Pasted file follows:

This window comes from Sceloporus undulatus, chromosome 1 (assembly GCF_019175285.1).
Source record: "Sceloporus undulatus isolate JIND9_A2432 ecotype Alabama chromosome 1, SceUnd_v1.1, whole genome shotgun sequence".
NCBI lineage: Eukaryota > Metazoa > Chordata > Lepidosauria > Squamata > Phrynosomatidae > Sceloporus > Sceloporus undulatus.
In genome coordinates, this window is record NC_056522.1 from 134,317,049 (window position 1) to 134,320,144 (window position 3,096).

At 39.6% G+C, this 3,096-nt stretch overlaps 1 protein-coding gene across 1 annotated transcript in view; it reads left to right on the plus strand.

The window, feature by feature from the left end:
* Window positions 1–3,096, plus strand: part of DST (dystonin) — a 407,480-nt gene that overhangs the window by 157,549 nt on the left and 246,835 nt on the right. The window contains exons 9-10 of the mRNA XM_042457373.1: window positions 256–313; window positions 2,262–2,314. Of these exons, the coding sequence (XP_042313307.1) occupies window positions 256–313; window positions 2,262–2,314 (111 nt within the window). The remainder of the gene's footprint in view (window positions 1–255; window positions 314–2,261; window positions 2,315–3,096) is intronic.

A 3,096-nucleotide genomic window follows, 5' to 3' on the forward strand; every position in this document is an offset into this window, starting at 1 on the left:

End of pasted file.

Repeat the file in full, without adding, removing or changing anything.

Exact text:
This window comes from Sceloporus undulatus, chromosome 1 (assembly GCF_019175285.1).
Source record: "Sceloporus undulatus isolate JIND9_A2432 ecotype Alabama chromosome 1, SceUnd_v1.1, whole genome shotgun sequence".
NCBI lineage: Eukaryota > Metazoa > Chordata > Lepidosauria > Squamata > Phrynosomatidae > Sceloporus > Sceloporus undulatus.
In genome coordinates, this window is record NC_056522.1 from 134,317,049 (window position 1) to 134,320,144 (window position 3,096).

At 39.6% G+C, this 3,096-nt stretch overlaps 1 protein-coding gene across 1 annotated transcript in view; it reads left to right on the plus strand.

The window, feature by feature from the left end:
* Window positions 1–3,096, plus strand: part of DST (dystonin) — a 407,480-nt gene that overhangs the window by 157,549 nt on the left and 246,835 nt on the right. The window contains exons 9-10 of the mRNA XM_042457373.1: window positions 256–313; window positions 2,262–2,314. Of these exons, the coding sequence (XP_042313307.1) occupies window positions 256–313; window positions 2,262–2,314 (111 nt within the window). The remainder of the gene's footprint in view (window positions 1–255; window positions 314–2,261; window positions 2,315–3,096) is intronic.

A 3,096-nucleotide genomic window follows, 5' to 3' on the forward strand; every position in this document is an offset into this window, starting at 1 on the left: